It’s time the federal and state governments stood up to protect sexual assault victims instead of their abusers.
Finally, that seems to be happening for child sex abuse victims in New York, with legislation in both Congress and the state Legislature pending to remove statutes of limitations on sex crimes against children.
The federal legislation, sponsored by New York U.S. Sen. Charles Schumer, would extend the statute of limitations in federal civil cases for victims of sex abuse, sex trafficking and child-porn crimes.
Right now, victims are prohibited from filing civil lawsuits in federal court after their 21st birthdays.
Schumer, under the Adam Walsh Reauthorization Act of 2016 (S2613), is calling to extend that to age 28.
In the state Legislature, a number of bills are pending this session to extend or eliminate the statute of limitations in civil and criminal child sex cases.
The most promising and most expansive is a bill (A3177/S0850) sponsored by state Senate Independent Democratic Conference Leader Jeffrey Klein of the Bronx and Buffalo Assemblywoman Crystal Peoples-Stokes.
It would eliminate the statute of limitations for the filing of civil and criminal action that now stops when someone abused before the age of 18 turns 23.
In many cases of child abuse, particularly cases of child pornography, the victims either don’t remember or don't realize they’ve been abused until years after the crime has occurred.
It often takes time for these memories to come to the surface and for the victims to seek legal remedies.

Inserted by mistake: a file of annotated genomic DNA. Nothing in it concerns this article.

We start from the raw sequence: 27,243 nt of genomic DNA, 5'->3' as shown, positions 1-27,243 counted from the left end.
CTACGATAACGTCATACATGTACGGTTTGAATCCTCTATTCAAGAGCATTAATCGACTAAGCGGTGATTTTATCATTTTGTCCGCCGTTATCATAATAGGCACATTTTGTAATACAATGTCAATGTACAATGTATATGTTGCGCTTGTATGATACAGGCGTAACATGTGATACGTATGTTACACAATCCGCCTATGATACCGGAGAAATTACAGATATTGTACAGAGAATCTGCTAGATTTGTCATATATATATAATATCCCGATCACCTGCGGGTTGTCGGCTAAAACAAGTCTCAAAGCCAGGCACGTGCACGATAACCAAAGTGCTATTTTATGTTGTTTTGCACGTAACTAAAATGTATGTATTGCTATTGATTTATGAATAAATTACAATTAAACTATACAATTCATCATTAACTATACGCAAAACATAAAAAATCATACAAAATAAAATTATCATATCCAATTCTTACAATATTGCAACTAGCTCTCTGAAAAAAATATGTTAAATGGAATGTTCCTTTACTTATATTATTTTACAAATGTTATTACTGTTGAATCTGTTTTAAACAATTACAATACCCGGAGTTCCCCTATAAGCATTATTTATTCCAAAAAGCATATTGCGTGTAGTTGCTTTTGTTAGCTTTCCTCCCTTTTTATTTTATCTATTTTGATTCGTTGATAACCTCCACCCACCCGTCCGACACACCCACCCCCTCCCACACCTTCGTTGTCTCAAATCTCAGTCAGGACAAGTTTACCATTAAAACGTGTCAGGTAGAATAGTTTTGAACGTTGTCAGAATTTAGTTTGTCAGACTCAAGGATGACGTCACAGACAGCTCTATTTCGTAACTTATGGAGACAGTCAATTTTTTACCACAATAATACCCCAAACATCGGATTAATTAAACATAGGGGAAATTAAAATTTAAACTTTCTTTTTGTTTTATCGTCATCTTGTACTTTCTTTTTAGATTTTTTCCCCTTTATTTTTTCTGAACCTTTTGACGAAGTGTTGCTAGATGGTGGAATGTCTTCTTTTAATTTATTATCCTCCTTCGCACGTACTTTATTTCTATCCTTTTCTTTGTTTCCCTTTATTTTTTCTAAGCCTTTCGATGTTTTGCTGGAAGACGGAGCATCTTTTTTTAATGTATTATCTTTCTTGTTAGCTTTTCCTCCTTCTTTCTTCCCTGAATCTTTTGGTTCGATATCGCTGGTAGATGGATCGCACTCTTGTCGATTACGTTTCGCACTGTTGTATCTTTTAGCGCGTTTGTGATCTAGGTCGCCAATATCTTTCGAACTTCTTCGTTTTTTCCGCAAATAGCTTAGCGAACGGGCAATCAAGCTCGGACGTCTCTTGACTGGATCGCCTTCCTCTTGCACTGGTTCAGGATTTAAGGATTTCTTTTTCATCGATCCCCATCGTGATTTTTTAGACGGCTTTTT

So cutting off their ability to seek criminal action or compensation from their abusers at an early age does not serve justice. It only serves the abuser, who might be lucky enough to escape their crimes unscathed by waiting for the short statute of limitations to run out.
How do the current limitations help victims recover damages or obtain justice? How do they keep sexual predators from committing new crimes against new victims?
Realize that there is a legitimate reason for having statutes of limitations in certain crimes. It’s not a desire to set criminals free. Over time, evidence erodes or can’t be obtained, memories fade, witnesses either disappear or die, and people who know what went on become more reluctant to dredge up the past. And in some cases, a mere accusation alone, unproven, can soil the reputation of someone before the courts have a chance to determine their guilt or innocence.
But what would society rather do here? Help a sex abuse victim? Or protect an abuser on the off-chance someone falsely accuses an individual or an institution of committing or condoning abuse?
Both Congress and the state Legislature have an opportunity to do more to ensure that rapists and child abusers don’t get away with their crimes because of some arbitrary statute of limitations established long ago.
This problem is too big, and the consequences too severe, to allow it to go on any longer without swift action from our representatives in Washington and Albany.